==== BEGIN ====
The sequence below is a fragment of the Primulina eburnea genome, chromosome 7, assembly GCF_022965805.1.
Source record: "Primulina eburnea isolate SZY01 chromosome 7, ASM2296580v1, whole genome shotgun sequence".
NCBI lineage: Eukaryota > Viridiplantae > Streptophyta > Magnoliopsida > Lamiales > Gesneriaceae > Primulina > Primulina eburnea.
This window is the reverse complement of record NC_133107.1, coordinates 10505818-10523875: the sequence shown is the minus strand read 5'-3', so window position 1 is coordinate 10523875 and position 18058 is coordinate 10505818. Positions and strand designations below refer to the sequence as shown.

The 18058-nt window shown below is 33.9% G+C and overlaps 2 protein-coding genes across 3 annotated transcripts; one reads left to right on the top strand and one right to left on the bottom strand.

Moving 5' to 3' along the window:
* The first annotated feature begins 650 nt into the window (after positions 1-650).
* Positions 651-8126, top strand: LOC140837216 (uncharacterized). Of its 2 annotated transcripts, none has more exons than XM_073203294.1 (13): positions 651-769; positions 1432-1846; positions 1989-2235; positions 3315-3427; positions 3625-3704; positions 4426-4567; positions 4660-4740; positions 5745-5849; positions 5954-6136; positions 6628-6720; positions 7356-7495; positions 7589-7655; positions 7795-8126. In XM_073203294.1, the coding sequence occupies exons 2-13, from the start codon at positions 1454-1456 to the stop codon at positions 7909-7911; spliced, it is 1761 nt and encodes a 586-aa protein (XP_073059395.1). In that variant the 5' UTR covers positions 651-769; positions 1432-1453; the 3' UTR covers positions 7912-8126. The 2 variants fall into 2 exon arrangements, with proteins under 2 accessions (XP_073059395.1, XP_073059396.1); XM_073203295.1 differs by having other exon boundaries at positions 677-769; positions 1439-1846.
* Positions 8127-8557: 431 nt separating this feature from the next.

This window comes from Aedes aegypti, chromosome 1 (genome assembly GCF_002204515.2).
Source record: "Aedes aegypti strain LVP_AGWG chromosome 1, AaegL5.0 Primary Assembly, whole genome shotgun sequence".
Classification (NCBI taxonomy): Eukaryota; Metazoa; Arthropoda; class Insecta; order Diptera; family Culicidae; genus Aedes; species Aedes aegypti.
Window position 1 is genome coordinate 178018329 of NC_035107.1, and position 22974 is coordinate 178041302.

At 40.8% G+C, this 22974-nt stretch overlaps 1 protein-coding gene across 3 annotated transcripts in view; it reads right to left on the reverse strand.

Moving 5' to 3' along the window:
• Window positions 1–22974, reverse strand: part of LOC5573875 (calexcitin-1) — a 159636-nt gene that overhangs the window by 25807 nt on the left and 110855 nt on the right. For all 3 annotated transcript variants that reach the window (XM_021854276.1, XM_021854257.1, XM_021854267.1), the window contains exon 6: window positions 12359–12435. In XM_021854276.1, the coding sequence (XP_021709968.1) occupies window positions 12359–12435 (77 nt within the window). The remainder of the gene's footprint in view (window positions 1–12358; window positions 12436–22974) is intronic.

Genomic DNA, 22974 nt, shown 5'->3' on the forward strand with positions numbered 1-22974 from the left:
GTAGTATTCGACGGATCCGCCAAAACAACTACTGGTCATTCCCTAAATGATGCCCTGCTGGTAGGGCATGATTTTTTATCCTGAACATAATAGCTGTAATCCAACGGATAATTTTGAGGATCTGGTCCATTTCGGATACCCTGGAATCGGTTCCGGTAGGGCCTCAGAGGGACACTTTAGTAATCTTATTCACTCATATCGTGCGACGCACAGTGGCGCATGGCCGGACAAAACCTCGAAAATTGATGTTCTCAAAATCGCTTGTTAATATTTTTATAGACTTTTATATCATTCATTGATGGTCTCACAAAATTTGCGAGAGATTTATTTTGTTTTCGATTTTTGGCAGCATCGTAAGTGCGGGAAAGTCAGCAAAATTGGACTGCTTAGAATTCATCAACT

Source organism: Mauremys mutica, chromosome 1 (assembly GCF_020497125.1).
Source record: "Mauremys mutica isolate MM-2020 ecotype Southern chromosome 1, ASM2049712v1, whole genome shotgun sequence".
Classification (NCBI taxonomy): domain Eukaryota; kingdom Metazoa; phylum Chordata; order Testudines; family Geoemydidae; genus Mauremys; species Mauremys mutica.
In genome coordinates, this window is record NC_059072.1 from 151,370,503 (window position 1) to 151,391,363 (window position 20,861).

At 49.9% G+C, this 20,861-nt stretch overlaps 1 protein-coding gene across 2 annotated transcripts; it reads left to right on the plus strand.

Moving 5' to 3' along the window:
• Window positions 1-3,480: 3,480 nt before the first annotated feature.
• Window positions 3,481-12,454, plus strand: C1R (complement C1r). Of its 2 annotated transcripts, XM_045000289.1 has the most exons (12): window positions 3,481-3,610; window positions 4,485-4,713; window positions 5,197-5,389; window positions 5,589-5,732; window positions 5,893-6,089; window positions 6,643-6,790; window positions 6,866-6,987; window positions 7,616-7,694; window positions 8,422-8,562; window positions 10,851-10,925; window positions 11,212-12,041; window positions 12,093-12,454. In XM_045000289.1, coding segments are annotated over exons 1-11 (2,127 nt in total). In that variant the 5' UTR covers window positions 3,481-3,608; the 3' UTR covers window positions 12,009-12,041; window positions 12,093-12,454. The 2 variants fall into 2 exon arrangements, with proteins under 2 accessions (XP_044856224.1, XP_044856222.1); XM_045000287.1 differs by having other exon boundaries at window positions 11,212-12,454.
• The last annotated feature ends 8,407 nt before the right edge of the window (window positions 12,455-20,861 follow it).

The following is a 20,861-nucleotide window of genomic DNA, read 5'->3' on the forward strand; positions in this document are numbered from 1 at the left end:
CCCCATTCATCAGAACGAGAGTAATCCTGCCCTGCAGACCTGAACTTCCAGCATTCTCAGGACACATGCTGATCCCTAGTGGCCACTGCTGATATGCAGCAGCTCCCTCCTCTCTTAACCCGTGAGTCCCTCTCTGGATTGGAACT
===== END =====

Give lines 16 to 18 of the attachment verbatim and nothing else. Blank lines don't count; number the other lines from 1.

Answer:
• Window positions 1–22974, reverse strand: part of LOC5573875 (calexcitin-1) — a 159636-nt gene that overhangs the window by 25807 nt on the left and 110855 nt on the right. For all 3 annotated transcript variants that reach the window (XM_021854276.1, XM_021854257.1, XM_021854267.1), the window contains exon 6: window positions 12359–12435. In XM_021854276.1, the coding sequence (XP_021709968.1) occupies window positions 12359–12435 (77 nt within the window). The remainder of the gene's footprint in view (window positions 1–12358; window positions 12436–22974) is intronic.

Genomic DNA, 22974 nt, shown 5'->3' on the forward strand with positions numbered 1-22974 from the left:
GTAGTATTCGACGGATCCGCCAAAACAACTACTGGTCATTCCCTAAATGATGCCCTGCTGGTAGGGCATGATTTTTTATCCTGAACATAATAGCTGTAATCCAACGGATAATTTTGAGGATCTGGTCCATTTCGGATACCCTGGAATCGGTTCCGGTAGGGCCTCAGAGGGACACTTTAGTAATCTTATTCACTCATATCGTGCGACGCACAGTGGCGCATGGCCGGACAAAACCTCGAAAATTGATGTTCTCAAAATCGCTTGTTAATATTTTTATAGACTTTTATATCATTCATTGATGGTCTCACAAAATTTGCGAGAGATTTATTTTGTTTTCGATTTTTGGCAGCATCGTAAGTGCGGGAAAGTCAGCAAAATTGGACTGCTTAGAATTCATCAACT